The budget crisis in California continues. In case you missed it, this will catch you up to speed.
California’s deficit is growing by about $1 billion a month.
California has the largest budget deficit in the US, dwarfing New York by a factor of three, and the Schwarzenegger has cut the wages of 200,000 workers to the US minimum wage which is lower than the California minimum wage.
In response, state controller John Chiang sent a letter to Schwarzenegger saying he will defy the order and issue employees their regular paychecks. With that backdrop this might not seem so surprising. …
California Computers Can’t Perform Pay Cut Because of COBOL
The Sacramento Bee is reporting California state computers can’t handle pay cut, controller says.
If Gov. Arnold Schwarzenegger wants to issue minimum-wage checks to 200,000 state workers in less than a month, he may want to rehire any semi-retired computer programmers he terminated last week.
The massive pay cut would exhaust the state’s antiquated payroll system, which is built on a Vietnam-era computer language so outdated that many college students don’t even bother to learn it anymore.
Democratic state Controller John Chiang said Monday it would take at least six months to reconfigure the state’s payroll system to issue blanket checks at the federal minimum wage of $6.55 per hour, though Schwarzenegger insists such a change should occur this month.
Experts say Chiang isn’t joking when he describes the state’s payroll system as a computing relic on par with vacuum tubes and floppy disks.
“It’s an example of a number of computer systems in which the state made a large investment decades ago and has been keeping it going the last few years with duct tape,” said Michael Cohen, director of state administration with the Legislative Analyst’s Office.
The Republican governor signed an executive order last week recommending the cut to minimum wage for most permanent state workers and terminating 10,133 temporary and part-time employees. He believes the state must take drastic steps to preserve cash over the next two months as the state continues to operate without a budget 36 days into the new fiscal year.
Chiang reiterated Monday that he will ignore the order and issue full paychecks to state workers. He disputes Schwarzenegger’s legal interpretation of a 2003 California Supreme Court decision, which the governor said mandates that the state pay only minimum wage to employees until a budget is passed.
But even if the governor’s legal reasoning proves to be sound, Chiang said, the state cannot logistically retool its payroll system in a matter of weeks as the governor has asked. And if the change eventually were made, Chiang said it would take an additional nine to 10 months to issue back pay to employees when the budget is approved.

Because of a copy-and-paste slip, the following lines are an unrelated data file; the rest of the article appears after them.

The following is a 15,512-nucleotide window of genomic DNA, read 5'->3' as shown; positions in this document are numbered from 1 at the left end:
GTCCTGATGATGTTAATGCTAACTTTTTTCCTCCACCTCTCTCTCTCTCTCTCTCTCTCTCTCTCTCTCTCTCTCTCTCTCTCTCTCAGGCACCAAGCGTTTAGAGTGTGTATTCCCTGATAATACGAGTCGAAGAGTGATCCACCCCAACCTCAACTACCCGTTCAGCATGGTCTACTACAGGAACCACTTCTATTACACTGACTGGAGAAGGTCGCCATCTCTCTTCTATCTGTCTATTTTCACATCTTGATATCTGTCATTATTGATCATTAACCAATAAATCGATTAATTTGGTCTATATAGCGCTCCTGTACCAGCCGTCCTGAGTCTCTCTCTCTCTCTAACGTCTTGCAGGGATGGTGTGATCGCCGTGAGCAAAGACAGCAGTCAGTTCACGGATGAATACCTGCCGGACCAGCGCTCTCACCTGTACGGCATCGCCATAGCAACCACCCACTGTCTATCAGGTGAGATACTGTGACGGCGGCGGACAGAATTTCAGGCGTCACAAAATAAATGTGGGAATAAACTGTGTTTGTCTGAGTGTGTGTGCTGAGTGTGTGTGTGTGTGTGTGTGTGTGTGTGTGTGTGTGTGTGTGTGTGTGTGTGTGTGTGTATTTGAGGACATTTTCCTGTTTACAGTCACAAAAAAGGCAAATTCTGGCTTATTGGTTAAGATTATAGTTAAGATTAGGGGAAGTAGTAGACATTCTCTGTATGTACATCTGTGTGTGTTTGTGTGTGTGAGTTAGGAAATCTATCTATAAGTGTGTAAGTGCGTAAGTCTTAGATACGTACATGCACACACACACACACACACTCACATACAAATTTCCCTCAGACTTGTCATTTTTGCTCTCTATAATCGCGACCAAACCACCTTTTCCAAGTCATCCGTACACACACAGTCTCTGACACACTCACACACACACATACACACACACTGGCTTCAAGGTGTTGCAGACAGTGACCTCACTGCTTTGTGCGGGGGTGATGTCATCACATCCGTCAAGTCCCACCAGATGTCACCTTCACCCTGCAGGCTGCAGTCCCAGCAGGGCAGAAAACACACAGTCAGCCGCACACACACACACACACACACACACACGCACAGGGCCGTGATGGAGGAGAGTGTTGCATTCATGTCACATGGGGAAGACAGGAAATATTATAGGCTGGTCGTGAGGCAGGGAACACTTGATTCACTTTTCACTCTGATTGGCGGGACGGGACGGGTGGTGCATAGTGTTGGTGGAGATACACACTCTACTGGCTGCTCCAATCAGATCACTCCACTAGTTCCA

“Pragmatically, we just can’t get the system to work in a timely manner for us to implement payment of minimum wage,” Chiang said.
Fred Klass, chief operating officer for Schwarzenegger’s Department of Finance, testifying Monday in a Senate hearing, challenged Chiang’s description of his logistical hurdles.
“We have not been provided with the evidence that would show us that this is an impossibility, nor does it answer the question of why aren’t we working on this for next time,” Klass said.
“To some degree, it’s not the point,” he added. “The point is the law needs to be adhered to, and the governor is saying we need to follow the law. And if the controller is saying it’s inconvenient, I think the controller needs to explain why inconvenience is a reason to ignore the law.”
The state payroll system is based on the COBOL, or Common Business Oriented Language, programming language – a code first introduced in 1959 and popularized in the 1960s and 1970s.
“COBOL programmers are hard to come by these days,” said Fred Forrer, the Sacramento-based CEO of MGT of America, a public-sector consulting firm. “It’s certainly not a language that is taught. Oftentimes, you have to rely on retired annuitants to come back and help maintain the system until you’re able to find a replacement.”
Schwarzenegger refusing to sign bills
The saga continues today with Schwarzenegger refusing to sign bills.
Gov. Arnold Schwarzenegger announced this afternoon that he is refusing to sign any bills into law until legislators pass a budget.
“There is no excuse for the Legislature’s failure to reach a compromise and to send me a budget,” Schwarzenegger said at a 2:45 p.m. press conference, more than a month into the new fiscal year. “Until the Legislature passes a budget that I can sign, I will not sign any bills that reach my desk.” The move follows Schwarzenegger’s order last week to drop to the federal minimum wage the salaries of most of of the state’s 235,000 workers. After a budget is passed, they would be repaid.
The governor also laid off more than 10,000 part-time and seasonal workers.
Many states have recently announced trouble.
- Schwarzenegger Needs To Face Reality: California Is Insolvent
- Schwarzenegger Cuts Wages of 200,000 Workers
- New York Governor Warns Of Economic Crisis
- Eight States In Deep Fiscal Trouble.
Mike “Mish” Shedlock
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